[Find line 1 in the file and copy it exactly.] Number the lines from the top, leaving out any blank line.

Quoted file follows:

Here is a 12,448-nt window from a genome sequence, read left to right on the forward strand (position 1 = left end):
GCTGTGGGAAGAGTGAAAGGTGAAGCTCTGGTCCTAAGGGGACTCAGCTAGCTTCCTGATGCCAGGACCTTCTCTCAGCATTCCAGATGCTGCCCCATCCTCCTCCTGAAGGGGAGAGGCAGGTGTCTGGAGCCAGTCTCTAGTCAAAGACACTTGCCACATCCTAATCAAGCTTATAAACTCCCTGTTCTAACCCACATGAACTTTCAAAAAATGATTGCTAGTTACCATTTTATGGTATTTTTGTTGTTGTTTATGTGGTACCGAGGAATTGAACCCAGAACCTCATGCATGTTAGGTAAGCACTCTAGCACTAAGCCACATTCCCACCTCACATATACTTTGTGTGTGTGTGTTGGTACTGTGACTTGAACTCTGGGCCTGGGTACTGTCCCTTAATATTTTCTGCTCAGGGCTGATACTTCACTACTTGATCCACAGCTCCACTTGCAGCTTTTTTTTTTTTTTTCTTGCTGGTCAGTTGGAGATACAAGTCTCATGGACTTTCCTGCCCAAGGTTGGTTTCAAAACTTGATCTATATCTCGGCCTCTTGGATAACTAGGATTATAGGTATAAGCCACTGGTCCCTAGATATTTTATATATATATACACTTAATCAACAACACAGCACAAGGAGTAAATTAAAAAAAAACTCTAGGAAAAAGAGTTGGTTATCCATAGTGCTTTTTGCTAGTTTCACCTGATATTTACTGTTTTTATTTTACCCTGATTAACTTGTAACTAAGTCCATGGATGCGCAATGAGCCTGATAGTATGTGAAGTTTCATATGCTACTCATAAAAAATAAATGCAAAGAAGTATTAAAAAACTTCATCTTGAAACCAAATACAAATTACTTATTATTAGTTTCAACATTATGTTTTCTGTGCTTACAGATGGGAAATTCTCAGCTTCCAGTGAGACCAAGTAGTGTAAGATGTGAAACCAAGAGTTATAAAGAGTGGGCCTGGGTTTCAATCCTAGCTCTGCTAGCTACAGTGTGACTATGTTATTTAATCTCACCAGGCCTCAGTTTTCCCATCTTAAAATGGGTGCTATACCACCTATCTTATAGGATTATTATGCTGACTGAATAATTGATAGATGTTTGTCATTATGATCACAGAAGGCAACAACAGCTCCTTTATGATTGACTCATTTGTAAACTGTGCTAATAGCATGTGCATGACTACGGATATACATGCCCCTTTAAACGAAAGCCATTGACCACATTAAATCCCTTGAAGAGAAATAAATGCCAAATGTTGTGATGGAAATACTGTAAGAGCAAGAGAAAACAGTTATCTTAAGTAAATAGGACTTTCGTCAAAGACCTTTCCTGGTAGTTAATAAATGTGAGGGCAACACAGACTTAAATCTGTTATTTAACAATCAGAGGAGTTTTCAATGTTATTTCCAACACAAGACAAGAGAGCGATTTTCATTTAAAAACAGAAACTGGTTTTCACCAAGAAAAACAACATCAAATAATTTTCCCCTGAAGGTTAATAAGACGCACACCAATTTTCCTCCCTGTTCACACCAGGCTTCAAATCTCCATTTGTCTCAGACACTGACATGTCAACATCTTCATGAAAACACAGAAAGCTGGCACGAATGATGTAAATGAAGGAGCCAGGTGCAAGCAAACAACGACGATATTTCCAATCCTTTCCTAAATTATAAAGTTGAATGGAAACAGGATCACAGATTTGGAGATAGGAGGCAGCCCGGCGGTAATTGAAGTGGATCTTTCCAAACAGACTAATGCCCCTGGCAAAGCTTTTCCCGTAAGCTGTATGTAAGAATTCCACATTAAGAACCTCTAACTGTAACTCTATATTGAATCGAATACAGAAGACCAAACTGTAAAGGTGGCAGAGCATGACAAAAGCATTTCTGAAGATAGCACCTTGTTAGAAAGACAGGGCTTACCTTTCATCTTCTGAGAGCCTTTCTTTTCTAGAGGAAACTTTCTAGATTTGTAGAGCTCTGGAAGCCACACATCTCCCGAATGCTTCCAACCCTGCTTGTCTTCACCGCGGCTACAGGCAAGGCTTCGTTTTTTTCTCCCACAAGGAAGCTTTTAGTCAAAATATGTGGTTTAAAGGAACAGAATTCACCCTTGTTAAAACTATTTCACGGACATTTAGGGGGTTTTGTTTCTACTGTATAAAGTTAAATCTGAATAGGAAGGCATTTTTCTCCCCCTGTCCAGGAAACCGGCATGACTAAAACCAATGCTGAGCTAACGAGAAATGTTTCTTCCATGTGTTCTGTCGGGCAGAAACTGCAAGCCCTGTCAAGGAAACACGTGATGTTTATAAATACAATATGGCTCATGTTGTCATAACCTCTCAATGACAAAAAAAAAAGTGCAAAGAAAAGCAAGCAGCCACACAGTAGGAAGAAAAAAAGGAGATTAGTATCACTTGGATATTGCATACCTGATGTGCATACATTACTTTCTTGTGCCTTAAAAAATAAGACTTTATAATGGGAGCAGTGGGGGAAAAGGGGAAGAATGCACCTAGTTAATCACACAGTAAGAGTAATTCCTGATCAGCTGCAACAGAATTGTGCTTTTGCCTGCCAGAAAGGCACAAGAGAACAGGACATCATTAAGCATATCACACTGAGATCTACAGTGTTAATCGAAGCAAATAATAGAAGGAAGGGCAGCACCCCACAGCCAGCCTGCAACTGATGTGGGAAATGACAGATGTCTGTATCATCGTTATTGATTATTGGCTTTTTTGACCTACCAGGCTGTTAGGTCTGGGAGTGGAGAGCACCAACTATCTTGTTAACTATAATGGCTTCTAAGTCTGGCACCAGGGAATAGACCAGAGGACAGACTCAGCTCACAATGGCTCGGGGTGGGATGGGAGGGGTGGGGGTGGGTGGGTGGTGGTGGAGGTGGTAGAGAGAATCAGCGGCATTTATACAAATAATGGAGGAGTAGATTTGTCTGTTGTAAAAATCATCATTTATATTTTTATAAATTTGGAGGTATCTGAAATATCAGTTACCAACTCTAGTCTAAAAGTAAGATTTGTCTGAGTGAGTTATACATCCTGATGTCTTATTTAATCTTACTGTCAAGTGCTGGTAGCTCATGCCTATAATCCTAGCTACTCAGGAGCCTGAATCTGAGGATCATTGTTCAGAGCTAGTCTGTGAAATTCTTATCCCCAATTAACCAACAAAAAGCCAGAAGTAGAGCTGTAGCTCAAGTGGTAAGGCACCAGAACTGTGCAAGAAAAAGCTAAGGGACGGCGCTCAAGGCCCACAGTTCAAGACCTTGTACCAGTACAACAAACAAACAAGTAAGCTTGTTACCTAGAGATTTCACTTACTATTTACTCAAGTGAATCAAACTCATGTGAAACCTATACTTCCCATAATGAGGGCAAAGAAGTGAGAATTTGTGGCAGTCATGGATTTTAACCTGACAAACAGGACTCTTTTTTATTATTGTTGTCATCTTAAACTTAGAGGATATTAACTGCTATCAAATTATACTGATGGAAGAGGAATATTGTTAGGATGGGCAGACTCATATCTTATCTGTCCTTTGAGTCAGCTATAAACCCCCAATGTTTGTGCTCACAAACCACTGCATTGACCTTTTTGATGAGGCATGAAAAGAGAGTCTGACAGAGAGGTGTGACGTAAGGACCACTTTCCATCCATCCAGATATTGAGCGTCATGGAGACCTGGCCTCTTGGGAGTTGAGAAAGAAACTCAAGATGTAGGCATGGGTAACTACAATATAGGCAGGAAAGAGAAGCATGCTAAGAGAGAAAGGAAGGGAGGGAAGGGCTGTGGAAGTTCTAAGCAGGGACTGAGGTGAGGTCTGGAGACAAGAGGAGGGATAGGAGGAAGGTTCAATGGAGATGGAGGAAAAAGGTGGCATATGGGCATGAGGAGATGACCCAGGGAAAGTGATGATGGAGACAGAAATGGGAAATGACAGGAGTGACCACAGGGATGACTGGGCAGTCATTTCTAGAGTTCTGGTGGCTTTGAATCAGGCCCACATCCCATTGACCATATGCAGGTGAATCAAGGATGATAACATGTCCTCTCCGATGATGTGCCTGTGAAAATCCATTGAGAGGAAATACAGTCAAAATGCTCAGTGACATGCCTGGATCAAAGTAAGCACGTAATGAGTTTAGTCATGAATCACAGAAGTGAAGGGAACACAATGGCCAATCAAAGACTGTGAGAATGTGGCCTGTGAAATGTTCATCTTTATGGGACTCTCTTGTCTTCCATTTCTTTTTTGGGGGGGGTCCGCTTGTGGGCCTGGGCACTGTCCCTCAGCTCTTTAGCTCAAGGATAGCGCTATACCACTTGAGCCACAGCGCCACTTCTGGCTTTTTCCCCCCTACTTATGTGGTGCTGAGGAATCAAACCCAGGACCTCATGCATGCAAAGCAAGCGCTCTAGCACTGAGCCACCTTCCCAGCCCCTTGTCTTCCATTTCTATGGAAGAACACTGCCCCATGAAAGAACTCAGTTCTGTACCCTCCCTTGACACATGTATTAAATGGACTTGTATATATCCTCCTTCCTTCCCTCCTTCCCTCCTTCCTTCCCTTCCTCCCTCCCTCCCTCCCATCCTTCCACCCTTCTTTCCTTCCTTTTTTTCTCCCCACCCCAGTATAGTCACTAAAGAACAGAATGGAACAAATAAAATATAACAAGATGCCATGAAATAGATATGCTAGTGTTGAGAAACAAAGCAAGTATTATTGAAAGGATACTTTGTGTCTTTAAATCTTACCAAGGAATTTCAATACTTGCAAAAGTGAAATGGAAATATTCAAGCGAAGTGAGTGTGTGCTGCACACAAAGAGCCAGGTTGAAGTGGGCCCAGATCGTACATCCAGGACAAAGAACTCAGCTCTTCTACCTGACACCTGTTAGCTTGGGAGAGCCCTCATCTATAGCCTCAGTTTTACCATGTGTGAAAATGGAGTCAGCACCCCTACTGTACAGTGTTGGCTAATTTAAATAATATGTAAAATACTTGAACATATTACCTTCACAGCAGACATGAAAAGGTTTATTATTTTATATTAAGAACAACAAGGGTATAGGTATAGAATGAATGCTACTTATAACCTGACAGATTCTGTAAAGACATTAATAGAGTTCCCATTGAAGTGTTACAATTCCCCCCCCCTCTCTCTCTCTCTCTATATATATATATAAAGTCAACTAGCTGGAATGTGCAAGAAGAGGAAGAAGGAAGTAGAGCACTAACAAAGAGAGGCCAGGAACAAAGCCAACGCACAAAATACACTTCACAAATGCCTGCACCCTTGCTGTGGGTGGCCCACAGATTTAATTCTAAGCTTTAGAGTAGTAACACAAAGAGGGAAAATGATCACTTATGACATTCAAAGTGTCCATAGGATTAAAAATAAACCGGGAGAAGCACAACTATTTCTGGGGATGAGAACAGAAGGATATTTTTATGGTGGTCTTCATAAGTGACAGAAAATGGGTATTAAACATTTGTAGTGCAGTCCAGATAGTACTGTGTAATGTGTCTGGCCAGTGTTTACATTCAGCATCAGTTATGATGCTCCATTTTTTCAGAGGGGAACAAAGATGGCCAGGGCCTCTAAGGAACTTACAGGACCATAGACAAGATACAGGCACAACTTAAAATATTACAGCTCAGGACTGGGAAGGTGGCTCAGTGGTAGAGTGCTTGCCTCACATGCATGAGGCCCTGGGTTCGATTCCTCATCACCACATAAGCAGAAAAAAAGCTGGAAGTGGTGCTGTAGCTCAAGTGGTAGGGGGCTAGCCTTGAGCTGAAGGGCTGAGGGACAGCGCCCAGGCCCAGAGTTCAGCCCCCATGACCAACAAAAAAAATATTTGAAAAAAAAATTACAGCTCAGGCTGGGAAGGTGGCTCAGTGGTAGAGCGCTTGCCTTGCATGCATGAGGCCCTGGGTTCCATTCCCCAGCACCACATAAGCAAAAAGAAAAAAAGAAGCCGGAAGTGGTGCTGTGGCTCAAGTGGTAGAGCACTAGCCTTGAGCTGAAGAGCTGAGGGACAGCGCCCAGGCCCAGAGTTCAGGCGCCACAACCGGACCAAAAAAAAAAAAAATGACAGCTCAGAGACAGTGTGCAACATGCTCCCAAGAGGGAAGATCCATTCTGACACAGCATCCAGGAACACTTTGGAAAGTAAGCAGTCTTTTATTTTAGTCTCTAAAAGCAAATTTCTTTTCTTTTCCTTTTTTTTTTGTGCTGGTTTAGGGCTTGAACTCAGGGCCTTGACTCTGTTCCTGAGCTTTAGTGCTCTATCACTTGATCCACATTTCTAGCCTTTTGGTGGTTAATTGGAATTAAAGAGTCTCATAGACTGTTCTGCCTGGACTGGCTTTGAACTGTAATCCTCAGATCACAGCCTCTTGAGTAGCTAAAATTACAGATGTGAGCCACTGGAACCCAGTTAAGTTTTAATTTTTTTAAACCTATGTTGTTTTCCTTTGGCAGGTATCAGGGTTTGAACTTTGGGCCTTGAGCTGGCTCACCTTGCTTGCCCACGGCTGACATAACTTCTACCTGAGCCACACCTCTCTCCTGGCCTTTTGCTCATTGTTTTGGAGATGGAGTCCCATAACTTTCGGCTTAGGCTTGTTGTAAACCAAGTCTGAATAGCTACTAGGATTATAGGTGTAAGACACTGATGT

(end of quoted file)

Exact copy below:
Here is a 12,448-nt window from a genome sequence, read left to right on the forward strand (position 1 = left end):